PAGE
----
As you can see, there’s a lot of moving parts and things to consider. We started with that we expect from this type of movement in the real world and considered what happens to a group of elements when one of them is updated. It took a little balancing to transition between the showing and hiding states and which elements get them at specific times, but we got there. We even went so far as to make sure our list is both performant and accessible, things that we’d definitely need to handle on a real project.

Anyway, I wish you all the best in your future projects. And that’s all from me. Over and out.

The post Animation Techniques for Adding and Removing Items From a Stack appeared first on CSS-Tricks. You can support CSS-Tricks by being an MVP Supporter.


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Exploring the CSS Paint API: Blob Animation

After the fragmentation effect, I am going to tackle another interesting animation: the blob! We all agree that such effect is hard to achieve with CSS, so we generally reach for SVG to make those gooey shapes. But now that the powerful Paint API is available, using CSS is not only possible, but maybe even a preferable approach once browser support comes around.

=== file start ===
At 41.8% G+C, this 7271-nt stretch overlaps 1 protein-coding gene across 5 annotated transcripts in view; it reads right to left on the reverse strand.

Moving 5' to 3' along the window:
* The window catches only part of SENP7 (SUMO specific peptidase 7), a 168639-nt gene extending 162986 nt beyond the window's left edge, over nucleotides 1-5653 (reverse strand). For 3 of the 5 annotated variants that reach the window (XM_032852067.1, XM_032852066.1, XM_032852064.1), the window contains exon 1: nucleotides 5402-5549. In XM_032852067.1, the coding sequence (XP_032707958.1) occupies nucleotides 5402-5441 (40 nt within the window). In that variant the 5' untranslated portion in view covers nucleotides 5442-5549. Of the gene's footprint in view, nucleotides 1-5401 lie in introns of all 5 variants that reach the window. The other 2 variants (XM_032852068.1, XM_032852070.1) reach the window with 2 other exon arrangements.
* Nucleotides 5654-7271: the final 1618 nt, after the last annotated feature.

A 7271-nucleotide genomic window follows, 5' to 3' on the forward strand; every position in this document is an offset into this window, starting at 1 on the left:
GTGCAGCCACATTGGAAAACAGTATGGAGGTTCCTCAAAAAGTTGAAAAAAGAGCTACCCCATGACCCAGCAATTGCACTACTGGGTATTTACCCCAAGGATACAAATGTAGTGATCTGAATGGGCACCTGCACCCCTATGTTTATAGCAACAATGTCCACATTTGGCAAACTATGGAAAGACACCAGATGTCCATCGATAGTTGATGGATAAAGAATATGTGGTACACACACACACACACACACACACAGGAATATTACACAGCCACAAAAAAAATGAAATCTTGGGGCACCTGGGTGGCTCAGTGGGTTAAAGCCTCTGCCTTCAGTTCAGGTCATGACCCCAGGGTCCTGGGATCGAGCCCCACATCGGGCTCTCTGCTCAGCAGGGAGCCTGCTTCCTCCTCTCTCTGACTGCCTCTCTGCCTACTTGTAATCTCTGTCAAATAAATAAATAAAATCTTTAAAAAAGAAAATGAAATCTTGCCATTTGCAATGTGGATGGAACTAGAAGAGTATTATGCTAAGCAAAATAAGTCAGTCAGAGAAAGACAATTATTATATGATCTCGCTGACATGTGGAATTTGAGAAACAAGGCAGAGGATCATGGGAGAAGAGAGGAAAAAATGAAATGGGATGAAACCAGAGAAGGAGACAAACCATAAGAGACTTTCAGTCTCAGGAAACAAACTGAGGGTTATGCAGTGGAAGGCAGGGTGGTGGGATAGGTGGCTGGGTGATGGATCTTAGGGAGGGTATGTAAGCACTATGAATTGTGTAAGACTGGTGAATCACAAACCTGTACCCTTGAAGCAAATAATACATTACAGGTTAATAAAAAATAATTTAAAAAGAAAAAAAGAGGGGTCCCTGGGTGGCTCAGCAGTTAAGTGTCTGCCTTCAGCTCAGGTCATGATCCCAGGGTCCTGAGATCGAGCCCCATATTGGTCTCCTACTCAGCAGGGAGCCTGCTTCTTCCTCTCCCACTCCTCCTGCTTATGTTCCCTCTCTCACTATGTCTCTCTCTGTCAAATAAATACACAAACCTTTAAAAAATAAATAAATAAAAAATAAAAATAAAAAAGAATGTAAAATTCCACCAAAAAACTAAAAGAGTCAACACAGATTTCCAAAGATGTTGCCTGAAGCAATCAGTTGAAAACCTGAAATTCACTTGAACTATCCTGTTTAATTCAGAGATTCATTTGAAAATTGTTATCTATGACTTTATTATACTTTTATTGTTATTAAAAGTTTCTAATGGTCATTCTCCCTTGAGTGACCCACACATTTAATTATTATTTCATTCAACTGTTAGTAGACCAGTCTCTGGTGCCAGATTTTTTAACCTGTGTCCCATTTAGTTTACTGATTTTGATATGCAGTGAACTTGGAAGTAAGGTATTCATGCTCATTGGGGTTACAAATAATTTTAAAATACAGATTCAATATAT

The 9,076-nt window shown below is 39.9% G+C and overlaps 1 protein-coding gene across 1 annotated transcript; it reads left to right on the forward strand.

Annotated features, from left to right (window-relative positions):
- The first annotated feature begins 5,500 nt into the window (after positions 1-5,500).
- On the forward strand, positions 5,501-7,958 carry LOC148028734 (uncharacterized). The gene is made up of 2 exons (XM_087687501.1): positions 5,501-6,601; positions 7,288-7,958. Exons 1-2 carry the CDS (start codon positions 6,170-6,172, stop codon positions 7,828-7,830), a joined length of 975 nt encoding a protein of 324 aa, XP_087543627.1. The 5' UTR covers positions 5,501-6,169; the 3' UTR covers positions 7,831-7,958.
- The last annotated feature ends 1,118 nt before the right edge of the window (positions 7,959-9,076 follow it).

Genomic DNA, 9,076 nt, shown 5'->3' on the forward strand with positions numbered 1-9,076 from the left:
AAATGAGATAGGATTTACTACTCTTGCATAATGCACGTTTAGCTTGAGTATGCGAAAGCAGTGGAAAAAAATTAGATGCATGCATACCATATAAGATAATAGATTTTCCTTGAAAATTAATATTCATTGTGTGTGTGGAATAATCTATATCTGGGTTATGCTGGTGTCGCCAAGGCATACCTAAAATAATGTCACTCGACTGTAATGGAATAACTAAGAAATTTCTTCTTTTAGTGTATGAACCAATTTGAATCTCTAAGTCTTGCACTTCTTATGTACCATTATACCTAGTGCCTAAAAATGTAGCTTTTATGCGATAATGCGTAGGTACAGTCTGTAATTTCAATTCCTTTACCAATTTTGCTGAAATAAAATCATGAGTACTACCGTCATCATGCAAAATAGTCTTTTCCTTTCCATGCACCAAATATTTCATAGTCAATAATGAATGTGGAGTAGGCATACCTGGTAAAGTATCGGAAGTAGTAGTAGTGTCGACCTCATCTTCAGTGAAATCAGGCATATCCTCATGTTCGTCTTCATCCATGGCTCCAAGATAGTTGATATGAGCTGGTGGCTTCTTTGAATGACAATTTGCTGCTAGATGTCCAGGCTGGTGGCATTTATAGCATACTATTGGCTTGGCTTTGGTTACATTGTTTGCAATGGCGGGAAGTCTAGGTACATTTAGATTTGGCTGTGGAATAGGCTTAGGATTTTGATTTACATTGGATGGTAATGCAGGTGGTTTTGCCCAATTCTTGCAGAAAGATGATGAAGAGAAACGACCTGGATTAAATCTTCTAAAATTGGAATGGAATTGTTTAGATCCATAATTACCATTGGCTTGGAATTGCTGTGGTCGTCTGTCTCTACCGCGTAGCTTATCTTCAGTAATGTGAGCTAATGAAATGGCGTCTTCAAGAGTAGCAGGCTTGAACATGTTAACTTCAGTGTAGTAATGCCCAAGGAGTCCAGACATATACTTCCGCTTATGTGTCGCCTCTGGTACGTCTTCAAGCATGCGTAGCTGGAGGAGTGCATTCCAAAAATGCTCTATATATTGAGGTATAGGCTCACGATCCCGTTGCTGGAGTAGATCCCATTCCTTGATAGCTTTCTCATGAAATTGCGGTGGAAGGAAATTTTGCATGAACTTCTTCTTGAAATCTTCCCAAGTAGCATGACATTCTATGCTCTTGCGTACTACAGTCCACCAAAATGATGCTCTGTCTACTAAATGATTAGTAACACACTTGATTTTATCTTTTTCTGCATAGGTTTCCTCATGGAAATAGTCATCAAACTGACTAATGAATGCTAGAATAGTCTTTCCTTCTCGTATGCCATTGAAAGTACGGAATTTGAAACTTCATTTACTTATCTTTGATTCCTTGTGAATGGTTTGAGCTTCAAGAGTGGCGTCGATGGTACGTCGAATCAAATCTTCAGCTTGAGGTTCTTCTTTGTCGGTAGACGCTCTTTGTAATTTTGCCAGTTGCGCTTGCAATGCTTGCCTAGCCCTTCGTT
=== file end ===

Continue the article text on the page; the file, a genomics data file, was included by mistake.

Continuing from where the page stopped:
Here’s what we’re making. It’s just Chrome and Edge support for now, so check this out on one of those browsers as we go along.

Live demo (Chrome and Edge only)

Building the blob

Let’s understand the logic behind drawing a blob using a classic <canvas> element to better illustrate the shape:

When talking about a blob, we’re also talking about the general shape of a distorted circle, so that’s the shape we can use as our base. We define N points that we place around a circle (illustrated in green).

const CenterX = 200; const CenterY = 200; const Radius = 150; const N = 10; var point = [];  for (var i = 0; i < N; i++) {   var x = Math.cos((i / N) * (2 * Math.PI)) * Radius + CenterX;   var y = Math.sin((i / N) * (2 * Math.PI)) * Radius + CenterY;   point[i] = [x, y]; }

Considering the center point (defined by CenterX/CenterY) and the radius, we calculate the coordinate of each point using some basic trigonometry.

After that, we draw a cubic Bézier curve between our points using quadraticCurveTo(). To do this, we introduce more points (illustrated in red) because a cubic Bézier curve requires a start point, a control point, and an end point.

The red points are the start and end points, and the green points can be the control points. Each red point is placed at the midpoint between two green points.